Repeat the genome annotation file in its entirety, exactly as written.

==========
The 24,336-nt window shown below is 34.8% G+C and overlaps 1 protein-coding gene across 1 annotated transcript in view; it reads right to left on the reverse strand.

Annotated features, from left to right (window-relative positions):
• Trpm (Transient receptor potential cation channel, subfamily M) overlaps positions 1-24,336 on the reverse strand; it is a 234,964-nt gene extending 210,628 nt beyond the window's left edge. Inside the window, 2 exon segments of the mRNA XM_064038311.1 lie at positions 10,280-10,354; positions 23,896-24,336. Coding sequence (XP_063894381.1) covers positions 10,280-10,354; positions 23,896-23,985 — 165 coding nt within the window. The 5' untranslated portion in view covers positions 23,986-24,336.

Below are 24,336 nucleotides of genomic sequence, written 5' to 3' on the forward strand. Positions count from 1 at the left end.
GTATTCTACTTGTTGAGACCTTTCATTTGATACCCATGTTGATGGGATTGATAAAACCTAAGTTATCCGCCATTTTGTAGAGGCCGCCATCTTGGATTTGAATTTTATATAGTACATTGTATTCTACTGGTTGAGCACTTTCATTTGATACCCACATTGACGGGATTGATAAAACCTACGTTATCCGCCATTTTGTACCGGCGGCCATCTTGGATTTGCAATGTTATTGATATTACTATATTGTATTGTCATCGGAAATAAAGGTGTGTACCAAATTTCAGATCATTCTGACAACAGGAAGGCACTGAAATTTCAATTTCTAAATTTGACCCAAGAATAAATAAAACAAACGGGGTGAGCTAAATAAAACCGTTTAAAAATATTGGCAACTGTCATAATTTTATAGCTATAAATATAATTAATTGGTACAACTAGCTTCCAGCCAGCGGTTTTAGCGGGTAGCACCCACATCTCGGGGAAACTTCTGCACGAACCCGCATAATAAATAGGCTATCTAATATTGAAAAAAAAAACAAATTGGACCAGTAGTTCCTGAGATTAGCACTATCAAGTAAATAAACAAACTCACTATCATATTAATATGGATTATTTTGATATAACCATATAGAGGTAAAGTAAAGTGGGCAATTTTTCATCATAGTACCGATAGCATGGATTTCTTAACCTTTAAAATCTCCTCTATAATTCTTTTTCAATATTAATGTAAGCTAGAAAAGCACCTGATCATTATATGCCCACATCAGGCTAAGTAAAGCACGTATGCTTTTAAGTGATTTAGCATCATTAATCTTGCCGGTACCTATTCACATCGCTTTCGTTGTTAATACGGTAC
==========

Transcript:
The 24,336-nt window shown below is 34.8% G+C and overlaps 1 protein-coding gene across 1 annotated transcript in view; it reads right to left on the reverse strand.

Annotated features, from left to right (window-relative positions):
• Trpm (Transient receptor potential cation channel, subfamily M) overlaps positions 1-24,336 on the reverse strand; it is a 234,964-nt gene extending 210,628 nt beyond the window's left edge. Inside the window, 2 exon segments of the mRNA XM_064038311.1 lie at positions 10,280-10,354; positions 23,896-24,336. Coding sequence (XP_063894381.1) covers positions 10,280-10,354; positions 23,896-23,985 — 165 coding nt within the window. The 5' untranslated portion in view covers positions 23,986-24,336.

Below are 24,336 nucleotides of genomic sequence, written 5' to 3' on the forward strand. Positions count from 1 at the left end.
GTATTCTACTTGTTGAGACCTTTCATTTGATACCCATGTTGATGGGATTGATAAAACCTAAGTTATCCGCCATTTTGTAGAGGCCGCCATCTTGGATTTGAATTTTATATAGTACATTGTATTCTACTGGTTGAGCACTTTCATTTGATACCCACATTGACGGGATTGATAAAACCTACGTTATCCGCCATTTTGTACCGGCGGCCATCTTGGATTTGCAATGTTATTGATATTACTATATTGTATTGTCATCGGAAATAAAGGTGTGTACCAAATTTCAGATCATTCTGACAACAGGAAGGCACTGAAATTTCAATTTCTAAATTTGACCCAAGAATAAATAAAACAAACGGGGTGAGCTAAATAAAACCGTTTAAAAATATTGGCAACTGTCATAATTTTATAGCTATAAATATAATTAATTGGTACAACTAGCTTCCAGCCAGCGGTTTTAGCGGGTAGCACCCACATCTCGGGGAAACTTCTGCACGAACCCGCATAATAAATAGGCTATCTAATATTGAAAAAAAAAACAAATTGGACCAGTAGTTCCTGAGATTAGCACTATCAAGTAAATAAACAAACTCACTATCATATTAATATGGATTATTTTGATATAACCATATAGAGGTAAAGTAAAGTGGGCAATTTTTCATCATAGTACCGATAGCATGGATTTCTTAACCTTTAAAATCTCCTCTATAATTCTTTTTCAATATTAATGTAAGCTAGAAAAGCACCTGATCATTATATGCCCACATCAGGCTAAGTAAAGCACGTATGCTTTTAAGTGATTTAGCATCATTAATCTTGCCGGTACCTATTCACATCGCTTTCGTTGTTAATACGGTAC